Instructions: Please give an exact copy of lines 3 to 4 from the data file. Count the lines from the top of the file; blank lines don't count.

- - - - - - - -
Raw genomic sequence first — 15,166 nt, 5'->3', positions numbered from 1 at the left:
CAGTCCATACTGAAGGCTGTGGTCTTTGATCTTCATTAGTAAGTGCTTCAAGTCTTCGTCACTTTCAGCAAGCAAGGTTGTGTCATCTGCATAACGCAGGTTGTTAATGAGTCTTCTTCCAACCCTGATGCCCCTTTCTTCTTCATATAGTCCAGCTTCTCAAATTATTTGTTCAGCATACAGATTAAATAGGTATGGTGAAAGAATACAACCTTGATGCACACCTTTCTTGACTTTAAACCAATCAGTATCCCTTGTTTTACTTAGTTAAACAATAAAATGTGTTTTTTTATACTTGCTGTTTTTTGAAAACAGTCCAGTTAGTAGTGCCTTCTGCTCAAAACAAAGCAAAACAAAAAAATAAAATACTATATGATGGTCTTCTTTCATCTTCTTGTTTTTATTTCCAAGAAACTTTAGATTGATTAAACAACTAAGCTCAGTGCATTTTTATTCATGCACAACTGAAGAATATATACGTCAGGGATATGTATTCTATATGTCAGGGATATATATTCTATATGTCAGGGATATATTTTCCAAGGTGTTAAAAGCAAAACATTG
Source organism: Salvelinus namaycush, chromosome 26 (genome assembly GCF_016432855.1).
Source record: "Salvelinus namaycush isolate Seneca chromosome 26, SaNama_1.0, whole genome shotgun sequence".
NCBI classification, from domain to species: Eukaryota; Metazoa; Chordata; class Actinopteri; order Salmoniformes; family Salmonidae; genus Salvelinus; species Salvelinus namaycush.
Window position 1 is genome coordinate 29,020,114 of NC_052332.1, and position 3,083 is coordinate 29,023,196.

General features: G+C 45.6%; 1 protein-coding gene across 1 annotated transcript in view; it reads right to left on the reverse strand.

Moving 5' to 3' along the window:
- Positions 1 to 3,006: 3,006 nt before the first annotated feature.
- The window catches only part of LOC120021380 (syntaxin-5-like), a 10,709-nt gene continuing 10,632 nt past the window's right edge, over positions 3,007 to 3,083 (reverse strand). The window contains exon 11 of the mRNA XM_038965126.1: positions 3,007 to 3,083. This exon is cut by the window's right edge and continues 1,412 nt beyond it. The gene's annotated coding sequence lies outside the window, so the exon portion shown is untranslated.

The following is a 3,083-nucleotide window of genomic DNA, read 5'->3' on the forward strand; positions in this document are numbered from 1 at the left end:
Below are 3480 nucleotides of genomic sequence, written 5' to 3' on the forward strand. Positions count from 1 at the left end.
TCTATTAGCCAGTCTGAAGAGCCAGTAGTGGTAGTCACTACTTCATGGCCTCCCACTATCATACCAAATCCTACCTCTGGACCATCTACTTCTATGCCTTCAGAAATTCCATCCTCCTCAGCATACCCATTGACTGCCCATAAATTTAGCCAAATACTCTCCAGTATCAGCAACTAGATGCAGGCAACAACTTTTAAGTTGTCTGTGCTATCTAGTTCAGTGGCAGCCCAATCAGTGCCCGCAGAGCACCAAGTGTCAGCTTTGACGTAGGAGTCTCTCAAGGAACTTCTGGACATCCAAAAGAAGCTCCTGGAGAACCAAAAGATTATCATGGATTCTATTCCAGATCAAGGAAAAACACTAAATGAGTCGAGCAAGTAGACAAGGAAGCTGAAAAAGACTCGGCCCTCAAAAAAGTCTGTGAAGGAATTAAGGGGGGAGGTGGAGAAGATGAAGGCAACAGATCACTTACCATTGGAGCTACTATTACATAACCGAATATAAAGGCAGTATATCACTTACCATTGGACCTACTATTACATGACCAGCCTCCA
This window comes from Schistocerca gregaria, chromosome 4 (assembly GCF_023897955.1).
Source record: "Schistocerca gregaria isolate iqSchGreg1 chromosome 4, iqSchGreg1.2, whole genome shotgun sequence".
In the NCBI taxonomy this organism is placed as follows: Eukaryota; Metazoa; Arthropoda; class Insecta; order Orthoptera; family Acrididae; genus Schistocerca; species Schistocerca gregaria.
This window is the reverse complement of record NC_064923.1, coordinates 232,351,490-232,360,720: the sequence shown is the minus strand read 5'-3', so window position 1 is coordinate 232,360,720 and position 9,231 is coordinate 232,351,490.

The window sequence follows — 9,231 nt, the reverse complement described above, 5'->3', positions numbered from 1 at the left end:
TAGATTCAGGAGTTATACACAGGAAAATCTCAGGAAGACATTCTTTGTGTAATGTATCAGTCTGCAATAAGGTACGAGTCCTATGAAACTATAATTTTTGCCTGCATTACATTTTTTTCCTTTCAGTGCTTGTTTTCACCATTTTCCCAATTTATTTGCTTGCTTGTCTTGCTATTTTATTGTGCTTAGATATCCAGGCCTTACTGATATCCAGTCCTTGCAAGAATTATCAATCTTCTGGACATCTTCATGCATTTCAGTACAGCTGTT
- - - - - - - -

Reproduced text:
Source organism: Salvelinus namaycush, chromosome 26 (genome assembly GCF_016432855.1).
Source record: "Salvelinus namaycush isolate Seneca chromosome 26, SaNama_1.0, whole genome shotgun sequence".